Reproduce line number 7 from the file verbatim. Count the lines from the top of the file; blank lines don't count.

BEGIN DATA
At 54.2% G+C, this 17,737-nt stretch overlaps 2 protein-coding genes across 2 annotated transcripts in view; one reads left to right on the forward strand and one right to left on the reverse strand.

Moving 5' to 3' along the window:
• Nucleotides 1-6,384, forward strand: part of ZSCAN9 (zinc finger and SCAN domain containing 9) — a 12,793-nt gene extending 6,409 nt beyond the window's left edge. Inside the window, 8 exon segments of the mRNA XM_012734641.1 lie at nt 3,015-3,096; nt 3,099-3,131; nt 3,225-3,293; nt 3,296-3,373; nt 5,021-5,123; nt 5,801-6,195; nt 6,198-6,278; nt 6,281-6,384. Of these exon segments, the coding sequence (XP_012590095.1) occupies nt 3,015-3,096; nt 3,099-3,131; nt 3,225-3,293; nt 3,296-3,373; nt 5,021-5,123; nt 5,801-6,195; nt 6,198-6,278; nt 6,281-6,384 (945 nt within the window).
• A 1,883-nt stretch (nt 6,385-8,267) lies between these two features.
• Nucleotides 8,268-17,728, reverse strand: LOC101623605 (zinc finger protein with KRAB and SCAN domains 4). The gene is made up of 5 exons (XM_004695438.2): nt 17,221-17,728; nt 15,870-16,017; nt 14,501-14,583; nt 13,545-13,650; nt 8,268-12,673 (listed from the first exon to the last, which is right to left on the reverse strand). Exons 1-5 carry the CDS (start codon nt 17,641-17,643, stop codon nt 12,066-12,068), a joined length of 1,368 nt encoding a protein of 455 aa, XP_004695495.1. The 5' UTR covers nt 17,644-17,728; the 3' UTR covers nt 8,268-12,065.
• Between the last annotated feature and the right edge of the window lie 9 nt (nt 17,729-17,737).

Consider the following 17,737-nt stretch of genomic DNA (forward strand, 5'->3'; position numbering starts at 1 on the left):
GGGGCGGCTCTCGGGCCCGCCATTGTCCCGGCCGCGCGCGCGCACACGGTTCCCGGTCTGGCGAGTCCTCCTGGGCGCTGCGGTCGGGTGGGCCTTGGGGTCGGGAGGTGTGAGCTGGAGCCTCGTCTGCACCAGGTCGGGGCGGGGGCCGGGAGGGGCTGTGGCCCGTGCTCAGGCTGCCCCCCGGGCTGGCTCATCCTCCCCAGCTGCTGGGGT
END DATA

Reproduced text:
Consider the following 17,737-nt stretch of genomic DNA (forward strand, 5'->3'; position numbering starts at 1 on the left):